I like the idea of small drawers to store the items in! I just bought an eight drawer, wooden one from Fred's last week for $20 to organize all my cake decorating stuff in. I may have to watch for them to go on sale again, they are $80 bucks in catalogs. I think the air conditioning would work great in a newer house. Unfortunately, I have a historic (we call it histerical) 1926 house, and even with the air on, humidity seeps in! Someone needs to invent a dehumidited, multi drawer cabinet so I can store all my creations!

minorfan Posted 29 Mar 2008 , 4:36pm
post #8 of 19

I am looking for a blue print cabinet to be able to store more items - large flat drawers only 2 inches deep.

You can get a dehumidifier for the room you keep the items in to let them dry if no air conditioning. A friend uses one since they dont like air conditioning. Just dont put in direct sun light and not in air tight plastic boxes.

Bossy Posted 29 Mar 2008 , 11:18pm
post #9 of 19

vickymacd I totally understand! I lived in Flagstaff AZ very breifly where it's high and dry. I had a good hair day everyday, but did not decorate a cake while I was there to see what the differences are.

beachcakes Posted 29 Mar 2008 , 11:42pm
post #10 of 19

I'm sorry that happened to you - I've had that problem with melted gumpaste.

I'm not in FL, but I'm near the ocean and everything is always "wet". I have a dehumidifier for the kitchen when it gets very high humidity. Just wanted to let you know I have better luck with fondant mixed with tylose powder than I do with gumpaste.

rozdei Posted 29 Mar 2008 , 11:48pm
post #11 of 19


I agree with everyone else, I do not put my gumpaste/fondant figures into airtight containers until they are completely dry (after a couple of days) and I don't put them in the fridge. I don't have a problem with my figures and I live in Florida too. Know what you mean about the humidity.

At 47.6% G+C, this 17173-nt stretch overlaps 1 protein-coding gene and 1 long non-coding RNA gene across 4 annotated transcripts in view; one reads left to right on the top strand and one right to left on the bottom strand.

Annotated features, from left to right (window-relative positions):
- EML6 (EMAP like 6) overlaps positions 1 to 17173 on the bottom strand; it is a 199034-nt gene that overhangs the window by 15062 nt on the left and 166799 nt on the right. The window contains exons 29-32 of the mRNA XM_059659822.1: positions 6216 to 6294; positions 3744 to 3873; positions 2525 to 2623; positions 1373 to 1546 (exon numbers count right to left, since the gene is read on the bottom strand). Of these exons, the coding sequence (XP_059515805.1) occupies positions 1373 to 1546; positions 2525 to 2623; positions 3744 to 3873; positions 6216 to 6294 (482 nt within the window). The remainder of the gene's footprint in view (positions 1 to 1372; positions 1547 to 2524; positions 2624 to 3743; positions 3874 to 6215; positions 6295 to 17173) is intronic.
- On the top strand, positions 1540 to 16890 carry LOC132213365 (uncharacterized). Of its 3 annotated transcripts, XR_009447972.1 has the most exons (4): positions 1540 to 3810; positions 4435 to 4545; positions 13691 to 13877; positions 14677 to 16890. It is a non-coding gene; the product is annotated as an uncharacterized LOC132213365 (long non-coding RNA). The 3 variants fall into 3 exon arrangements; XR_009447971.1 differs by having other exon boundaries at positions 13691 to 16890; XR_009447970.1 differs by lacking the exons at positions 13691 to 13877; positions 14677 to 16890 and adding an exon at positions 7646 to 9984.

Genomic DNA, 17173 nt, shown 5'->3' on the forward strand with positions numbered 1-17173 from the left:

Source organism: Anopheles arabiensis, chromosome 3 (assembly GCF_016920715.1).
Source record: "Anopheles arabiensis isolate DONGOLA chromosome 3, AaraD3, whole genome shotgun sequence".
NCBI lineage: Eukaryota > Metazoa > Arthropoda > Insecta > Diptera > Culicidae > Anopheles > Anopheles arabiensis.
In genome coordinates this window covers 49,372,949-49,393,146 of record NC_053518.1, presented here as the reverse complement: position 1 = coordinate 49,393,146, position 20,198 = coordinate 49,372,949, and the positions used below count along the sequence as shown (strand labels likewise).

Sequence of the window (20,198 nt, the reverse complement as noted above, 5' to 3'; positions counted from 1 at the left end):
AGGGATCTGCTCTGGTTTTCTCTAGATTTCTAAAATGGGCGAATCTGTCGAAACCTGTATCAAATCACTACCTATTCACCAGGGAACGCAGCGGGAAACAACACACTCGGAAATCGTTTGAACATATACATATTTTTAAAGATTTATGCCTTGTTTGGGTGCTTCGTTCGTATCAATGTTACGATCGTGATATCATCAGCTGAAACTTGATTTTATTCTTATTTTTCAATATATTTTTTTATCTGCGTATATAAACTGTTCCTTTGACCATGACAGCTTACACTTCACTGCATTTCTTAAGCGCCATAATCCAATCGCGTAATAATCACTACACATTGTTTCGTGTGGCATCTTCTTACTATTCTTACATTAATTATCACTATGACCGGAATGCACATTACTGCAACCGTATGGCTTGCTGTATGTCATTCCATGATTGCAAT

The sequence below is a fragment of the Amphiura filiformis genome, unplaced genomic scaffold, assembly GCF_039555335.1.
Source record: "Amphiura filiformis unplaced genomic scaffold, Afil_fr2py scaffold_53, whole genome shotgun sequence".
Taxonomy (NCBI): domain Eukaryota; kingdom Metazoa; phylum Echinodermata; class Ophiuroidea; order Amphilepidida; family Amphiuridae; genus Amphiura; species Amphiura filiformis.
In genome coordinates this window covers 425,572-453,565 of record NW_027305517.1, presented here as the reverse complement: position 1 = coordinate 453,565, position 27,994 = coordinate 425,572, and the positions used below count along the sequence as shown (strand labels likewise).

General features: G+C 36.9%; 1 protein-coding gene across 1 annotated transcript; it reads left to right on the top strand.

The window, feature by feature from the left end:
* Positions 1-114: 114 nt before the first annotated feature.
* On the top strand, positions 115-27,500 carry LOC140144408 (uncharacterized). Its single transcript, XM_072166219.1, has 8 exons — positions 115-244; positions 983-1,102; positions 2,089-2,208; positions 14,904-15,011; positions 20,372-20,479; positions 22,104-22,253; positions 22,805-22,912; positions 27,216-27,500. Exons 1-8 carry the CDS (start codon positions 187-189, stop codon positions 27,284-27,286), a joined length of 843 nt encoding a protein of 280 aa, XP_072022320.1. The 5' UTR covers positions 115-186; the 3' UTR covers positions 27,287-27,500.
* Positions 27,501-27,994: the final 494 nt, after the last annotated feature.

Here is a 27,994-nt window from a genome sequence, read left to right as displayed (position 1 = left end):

tonedna Posted 29 Mar 2008 , 11:51pm
post #12 of 19

I live in florida...This is how I do. My gumpaste I dont put in airtight containers until the gumpaste is completely dried. The fact that the gumpaste is not dried before you store it in an airtight container might be the problem. I usually let it dry for a whole week in an open tray and then I store it in a container. I had never have that problem.
Edna icon_biggrin.gif

angienajjar Posted 9 Apr 2008 , 4:19am
post #13 of 19

I live 11 degrees north of the EQUATOR and know about humidity 6 months of the year...!!!
When I make gumpaste flowers, I put them to dry in a LIGHTED box that has 3 wire mesh shelves, with a receptical and 40Watt bulb on the top on the inside. My hubby made the box from plywood, and a couple o f hinges. I would suggest you get an old kitchen cabinet - remove the wooden shelves and replace with a heavy mesh shelf that was cut to size.
I leave the light on, plugged into an outlet, and my flowers stay there sometimes for weeks depending on the need.
Hope you understand this, and if not PM me and maybe I could explain even better if I know your questions. The box would be a fantastic investment.
Good luck - Angie
p.s. I also use Nicholas Lodge's recipe (12 tsps tylose) which is a great inhibitor for humidity, and minimizes the sugar breakdown.....